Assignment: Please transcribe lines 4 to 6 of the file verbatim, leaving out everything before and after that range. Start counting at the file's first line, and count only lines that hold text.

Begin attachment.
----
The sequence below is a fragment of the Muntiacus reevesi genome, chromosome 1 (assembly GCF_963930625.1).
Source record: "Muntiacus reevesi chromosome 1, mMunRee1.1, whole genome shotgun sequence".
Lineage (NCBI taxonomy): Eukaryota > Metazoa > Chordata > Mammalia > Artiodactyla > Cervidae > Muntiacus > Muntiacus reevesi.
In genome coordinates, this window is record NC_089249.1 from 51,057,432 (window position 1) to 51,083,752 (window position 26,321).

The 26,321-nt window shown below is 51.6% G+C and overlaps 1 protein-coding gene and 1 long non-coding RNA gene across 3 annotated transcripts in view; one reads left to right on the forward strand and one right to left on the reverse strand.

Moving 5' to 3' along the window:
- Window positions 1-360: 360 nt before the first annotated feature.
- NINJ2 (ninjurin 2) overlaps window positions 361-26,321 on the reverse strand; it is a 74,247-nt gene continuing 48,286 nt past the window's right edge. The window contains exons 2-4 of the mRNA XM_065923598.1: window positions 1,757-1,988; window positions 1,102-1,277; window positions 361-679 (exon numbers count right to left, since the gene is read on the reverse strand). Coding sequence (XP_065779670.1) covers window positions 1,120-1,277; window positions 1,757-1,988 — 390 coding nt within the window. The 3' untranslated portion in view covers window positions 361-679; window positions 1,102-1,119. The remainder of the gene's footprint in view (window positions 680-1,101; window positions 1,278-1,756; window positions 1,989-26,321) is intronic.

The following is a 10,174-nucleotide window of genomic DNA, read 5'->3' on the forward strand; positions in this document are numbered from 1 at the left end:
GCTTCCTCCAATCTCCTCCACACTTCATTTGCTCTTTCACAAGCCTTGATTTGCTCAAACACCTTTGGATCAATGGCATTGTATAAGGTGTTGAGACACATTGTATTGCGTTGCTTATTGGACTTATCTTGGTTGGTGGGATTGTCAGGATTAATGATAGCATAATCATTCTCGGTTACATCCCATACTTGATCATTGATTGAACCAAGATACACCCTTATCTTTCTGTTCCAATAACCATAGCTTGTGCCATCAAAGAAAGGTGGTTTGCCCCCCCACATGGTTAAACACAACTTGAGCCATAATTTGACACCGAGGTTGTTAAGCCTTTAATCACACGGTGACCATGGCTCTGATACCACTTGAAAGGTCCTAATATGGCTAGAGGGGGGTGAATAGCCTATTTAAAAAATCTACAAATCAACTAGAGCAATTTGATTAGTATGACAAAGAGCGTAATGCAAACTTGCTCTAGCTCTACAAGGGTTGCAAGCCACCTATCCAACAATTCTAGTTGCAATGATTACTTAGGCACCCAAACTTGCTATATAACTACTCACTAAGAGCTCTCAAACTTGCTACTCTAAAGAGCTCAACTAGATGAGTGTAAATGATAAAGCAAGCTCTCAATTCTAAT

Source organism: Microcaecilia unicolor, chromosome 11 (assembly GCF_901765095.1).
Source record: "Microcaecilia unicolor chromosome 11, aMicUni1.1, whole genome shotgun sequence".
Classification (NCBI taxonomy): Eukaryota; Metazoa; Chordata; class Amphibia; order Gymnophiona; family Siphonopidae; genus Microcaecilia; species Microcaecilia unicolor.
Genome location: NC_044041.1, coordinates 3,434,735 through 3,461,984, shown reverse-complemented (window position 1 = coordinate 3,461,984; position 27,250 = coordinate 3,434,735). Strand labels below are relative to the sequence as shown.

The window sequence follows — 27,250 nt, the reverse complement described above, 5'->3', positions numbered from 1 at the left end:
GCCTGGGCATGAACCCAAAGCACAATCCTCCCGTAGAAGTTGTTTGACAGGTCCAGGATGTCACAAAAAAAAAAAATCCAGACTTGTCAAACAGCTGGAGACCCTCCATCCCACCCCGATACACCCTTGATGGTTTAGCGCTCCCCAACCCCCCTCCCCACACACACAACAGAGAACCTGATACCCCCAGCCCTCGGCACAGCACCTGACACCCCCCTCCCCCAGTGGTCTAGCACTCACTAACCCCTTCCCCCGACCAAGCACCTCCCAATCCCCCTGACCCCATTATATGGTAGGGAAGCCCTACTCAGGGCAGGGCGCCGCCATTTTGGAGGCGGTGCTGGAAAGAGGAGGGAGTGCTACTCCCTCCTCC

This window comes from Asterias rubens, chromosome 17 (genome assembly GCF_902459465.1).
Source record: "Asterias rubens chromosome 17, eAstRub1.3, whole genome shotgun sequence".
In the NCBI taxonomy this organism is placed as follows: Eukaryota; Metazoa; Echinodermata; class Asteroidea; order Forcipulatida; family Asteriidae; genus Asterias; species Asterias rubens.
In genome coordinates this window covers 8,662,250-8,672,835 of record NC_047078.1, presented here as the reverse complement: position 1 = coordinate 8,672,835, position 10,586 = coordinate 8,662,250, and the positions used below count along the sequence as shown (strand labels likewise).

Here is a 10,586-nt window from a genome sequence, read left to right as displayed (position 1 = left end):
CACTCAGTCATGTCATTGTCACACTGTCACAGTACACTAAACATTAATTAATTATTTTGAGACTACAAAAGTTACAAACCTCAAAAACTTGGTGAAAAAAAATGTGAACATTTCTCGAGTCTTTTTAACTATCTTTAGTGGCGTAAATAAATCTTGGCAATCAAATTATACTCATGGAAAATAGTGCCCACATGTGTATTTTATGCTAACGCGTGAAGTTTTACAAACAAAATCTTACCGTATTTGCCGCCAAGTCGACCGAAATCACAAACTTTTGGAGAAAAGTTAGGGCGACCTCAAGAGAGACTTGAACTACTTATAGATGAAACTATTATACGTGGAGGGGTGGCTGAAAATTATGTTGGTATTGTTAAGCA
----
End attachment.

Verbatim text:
In genome coordinates, this window is record NC_089249.1 from 51,057,432 (window position 1) to 51,083,752 (window position 26,321).

The 26,321-nt window shown below is 51.6% G+C and overlaps 1 protein-coding gene and 1 long non-coding RNA gene across 3 annotated transcripts in view; one reads left to right on the forward strand and one right to left on the reverse strand.

Moving 5' to 3' along the window: